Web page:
With acoustic guitars largely still based in centuries-old technology, there is rarely an opportunity to talk about them in Guitar Moderne. Thus, I was happy to feature the Lava guitar in my NAMM report a couple of years ago. The Asian-based manufacturer Lava presents more like a technology company than a luthier-based enterprise, but either in spite of that or because of it I find them intriguing.
It is great to hear these two old friends talk. Sharp elicits a different set of answers and bon mots than the ones that appeared in the Guitar Moderne interview, from a better rested Ribot.
Joe and I go back decades. He is responsible for jump-starting my career as a music journalist. He has played guitar with PJ Harvey, Tracey Chapman, and Tom Waits, been an editor at Guitar Player Magazine and Premier Guitar, worked on guitar-based things for Apple’s Logic, and designed pedals. He just released his terrific first solo record, Falling Through Time: Music From The 1300s. A collection of ancient music played on modern instruments. We talk about everything under the sun.
Move over James Brown, Samo Salamon may go down in history as the hardest working man in show business. He has written over 300 compositions and recorded 35 albums as a leader to date. Last year Salamon recorded two terrific albums of Covid-required remote duets, and begins this year with an album of solo, acoustic guitar performances of works by Eric Dolphy. He has also posted over 150 YouTube interviews with a variety of jazz instrumentalists including modern guitarists, Bill Frisell, Nguyen Le, Joe Morris, Eivind Aarset, Elliott Sharp, Mary Halvorson, and others—all in roughly one year! I turn the interview tables on Samo in this fun session.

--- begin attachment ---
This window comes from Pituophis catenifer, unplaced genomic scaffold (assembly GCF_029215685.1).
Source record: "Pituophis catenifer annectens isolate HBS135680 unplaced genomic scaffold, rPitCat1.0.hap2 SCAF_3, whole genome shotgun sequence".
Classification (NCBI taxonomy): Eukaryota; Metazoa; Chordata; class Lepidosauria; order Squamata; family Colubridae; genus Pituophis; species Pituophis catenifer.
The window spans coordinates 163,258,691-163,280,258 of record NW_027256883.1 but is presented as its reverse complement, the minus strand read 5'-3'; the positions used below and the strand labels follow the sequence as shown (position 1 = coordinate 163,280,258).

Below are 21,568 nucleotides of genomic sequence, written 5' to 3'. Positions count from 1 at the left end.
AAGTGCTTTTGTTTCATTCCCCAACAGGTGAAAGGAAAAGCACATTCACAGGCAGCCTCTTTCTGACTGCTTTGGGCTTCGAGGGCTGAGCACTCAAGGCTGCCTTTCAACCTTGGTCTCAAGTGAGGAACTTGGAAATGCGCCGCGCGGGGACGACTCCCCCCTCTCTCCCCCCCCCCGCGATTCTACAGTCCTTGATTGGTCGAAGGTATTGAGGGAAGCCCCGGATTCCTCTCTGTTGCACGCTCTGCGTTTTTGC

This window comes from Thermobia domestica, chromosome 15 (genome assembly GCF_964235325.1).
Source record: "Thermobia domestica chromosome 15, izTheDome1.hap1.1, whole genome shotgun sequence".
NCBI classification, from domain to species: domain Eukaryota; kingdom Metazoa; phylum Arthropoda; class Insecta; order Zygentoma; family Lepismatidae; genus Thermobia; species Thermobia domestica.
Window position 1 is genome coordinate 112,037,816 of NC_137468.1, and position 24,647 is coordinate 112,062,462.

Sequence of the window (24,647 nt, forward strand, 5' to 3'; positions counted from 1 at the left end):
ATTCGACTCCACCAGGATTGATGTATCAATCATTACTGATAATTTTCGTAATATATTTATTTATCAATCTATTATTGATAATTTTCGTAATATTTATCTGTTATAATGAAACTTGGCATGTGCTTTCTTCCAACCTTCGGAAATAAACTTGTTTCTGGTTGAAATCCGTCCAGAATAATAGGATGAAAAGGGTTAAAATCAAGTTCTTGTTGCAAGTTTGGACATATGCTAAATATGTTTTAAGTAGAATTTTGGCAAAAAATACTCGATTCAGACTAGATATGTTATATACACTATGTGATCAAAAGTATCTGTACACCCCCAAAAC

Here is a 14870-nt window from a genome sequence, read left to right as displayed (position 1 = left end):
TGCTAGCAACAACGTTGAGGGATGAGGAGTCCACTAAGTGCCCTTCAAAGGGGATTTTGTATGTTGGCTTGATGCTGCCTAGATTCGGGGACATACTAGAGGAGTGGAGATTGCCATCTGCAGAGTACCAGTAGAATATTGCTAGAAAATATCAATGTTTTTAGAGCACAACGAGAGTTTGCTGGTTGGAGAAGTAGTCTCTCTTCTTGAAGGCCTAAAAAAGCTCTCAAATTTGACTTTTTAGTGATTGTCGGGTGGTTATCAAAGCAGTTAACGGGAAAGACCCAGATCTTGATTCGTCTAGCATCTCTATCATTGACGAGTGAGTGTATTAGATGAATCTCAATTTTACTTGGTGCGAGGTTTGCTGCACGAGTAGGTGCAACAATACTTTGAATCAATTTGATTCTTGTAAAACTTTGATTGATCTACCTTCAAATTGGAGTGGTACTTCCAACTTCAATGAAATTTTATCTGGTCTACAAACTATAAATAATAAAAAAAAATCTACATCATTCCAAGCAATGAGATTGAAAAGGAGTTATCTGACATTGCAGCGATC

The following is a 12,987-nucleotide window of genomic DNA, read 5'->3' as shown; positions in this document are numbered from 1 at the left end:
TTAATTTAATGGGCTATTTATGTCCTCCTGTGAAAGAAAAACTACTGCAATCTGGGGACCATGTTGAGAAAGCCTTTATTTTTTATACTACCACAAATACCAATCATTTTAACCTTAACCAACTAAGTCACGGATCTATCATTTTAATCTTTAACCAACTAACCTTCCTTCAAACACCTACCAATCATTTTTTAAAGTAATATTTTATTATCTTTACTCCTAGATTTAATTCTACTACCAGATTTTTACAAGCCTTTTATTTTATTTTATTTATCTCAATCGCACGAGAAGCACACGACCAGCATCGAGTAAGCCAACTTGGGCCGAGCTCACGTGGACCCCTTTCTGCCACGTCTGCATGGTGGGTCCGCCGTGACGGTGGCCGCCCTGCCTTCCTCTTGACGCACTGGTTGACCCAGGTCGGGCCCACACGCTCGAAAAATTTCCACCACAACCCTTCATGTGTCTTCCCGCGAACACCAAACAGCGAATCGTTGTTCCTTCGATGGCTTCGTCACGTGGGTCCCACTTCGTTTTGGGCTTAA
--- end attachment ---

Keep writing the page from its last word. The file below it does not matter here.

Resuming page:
It seems that, prior to 2015, I was able to embed YouTube videos with http in the embed code. At some point since then YouTube and or Word Press decided that unless the code was https the videos would no longer appear. I assume this has something to do with security, so fine. I just had to go back and change all the http code to htttps, and now the videos are back again.
If you have visited any of those early posts and wondered where the videos were that is what happened. Feel free to revisit them and check out the videos. If you discover any missing videos post 2015, please let me know. Unfortunately, there is nothing I can do about the videos that say “No longer available.” Those have been taken down by YouTube, the artist or the manufacturer.